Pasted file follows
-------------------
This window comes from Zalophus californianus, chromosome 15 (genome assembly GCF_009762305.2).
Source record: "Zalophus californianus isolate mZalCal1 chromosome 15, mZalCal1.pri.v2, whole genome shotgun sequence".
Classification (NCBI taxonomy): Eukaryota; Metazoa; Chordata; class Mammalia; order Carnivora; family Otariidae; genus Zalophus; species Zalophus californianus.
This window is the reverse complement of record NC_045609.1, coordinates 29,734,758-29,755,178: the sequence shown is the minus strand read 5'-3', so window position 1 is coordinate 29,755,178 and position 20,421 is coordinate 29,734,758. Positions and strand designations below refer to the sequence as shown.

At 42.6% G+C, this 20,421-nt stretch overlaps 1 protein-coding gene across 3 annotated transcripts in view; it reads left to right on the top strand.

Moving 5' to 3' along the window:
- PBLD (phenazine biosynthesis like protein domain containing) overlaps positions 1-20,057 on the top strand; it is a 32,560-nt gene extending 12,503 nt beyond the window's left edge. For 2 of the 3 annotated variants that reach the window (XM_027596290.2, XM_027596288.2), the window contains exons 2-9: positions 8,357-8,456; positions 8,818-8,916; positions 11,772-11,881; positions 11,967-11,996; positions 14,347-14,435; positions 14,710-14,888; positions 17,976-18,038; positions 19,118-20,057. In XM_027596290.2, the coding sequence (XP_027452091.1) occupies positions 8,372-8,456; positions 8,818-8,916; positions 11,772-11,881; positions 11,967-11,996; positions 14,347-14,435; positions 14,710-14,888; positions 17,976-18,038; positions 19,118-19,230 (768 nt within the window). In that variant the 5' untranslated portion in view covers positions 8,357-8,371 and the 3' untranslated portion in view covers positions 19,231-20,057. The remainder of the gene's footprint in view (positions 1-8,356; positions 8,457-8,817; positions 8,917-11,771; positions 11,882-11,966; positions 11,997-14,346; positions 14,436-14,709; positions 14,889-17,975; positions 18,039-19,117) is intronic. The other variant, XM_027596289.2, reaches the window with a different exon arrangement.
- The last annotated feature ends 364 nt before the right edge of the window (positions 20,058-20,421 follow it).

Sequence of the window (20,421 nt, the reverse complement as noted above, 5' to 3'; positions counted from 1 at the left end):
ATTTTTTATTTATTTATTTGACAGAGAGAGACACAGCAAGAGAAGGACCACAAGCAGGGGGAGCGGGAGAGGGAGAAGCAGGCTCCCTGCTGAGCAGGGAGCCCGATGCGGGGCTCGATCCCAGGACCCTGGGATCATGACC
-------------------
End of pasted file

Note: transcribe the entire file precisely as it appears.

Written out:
This window comes from Zalophus californianus, chromosome 15 (genome assembly GCF_009762305.2).
Source record: "Zalophus californianus isolate mZalCal1 chromosome 15, mZalCal1.pri.v2, whole genome shotgun sequence".
Classification (NCBI taxonomy): Eukaryota; Metazoa; Chordata; class Mammalia; order Carnivora; family Otariidae; genus Zalophus; species Zalophus californianus.
This window is the reverse complement of record NC_045609.1, coordinates 29,734,758-29,755,178: the sequence shown is the minus strand read 5'-3', so window position 1 is coordinate 29,755,178 and position 20,421 is coordinate 29,734,758. Positions and strand designations below refer to the sequence as shown.

At 42.6% G+C, this 20,421-nt stretch overlaps 1 protein-coding gene across 3 annotated transcripts in view; it reads left to right on the top strand.

Moving 5' to 3' along the window:
- PBLD (phenazine biosynthesis like protein domain containing) overlaps positions 1-20,057 on the top strand; it is a 32,560-nt gene extending 12,503 nt beyond the window's left edge. For 2 of the 3 annotated variants that reach the window (XM_027596290.2, XM_027596288.2), the window contains exons 2-9: positions 8,357-8,456; positions 8,818-8,916; positions 11,772-11,881; positions 11,967-11,996; positions 14,347-14,435; positions 14,710-14,888; positions 17,976-18,038; positions 19,118-20,057. In XM_027596290.2, the coding sequence (XP_027452091.1) occupies positions 8,372-8,456; positions 8,818-8,916; positions 11,772-11,881; positions 11,967-11,996; positions 14,347-14,435; positions 14,710-14,888; positions 17,976-18,038; positions 19,118-19,230 (768 nt within the window). In that variant the 5' untranslated portion in view covers positions 8,357-8,371 and the 3' untranslated portion in view covers positions 19,231-20,057. The remainder of the gene's footprint in view (positions 1-8,356; positions 8,457-8,817; positions 8,917-11,771; positions 11,882-11,966; positions 11,997-14,346; positions 14,436-14,709; positions 14,889-17,975; positions 18,039-19,117) is intronic. The other variant, XM_027596289.2, reaches the window with a different exon arrangement.
- The last annotated feature ends 364 nt before the right edge of the window (positions 20,058-20,421 follow it).

Sequence of the window (20,421 nt, the reverse complement as noted above, 5' to 3'; positions counted from 1 at the left end):
ATTTTTTATTTATTTATTTGACAGAGAGAGACACAGCAAGAGAAGGACCACAAGCAGGGGGAGCGGGAGAGGGAGAAGCAGGCTCCCTGCTGAGCAGGGAGCCCGATGCGGGGCTCGATCCCAGGACCCTGGGATCATGACC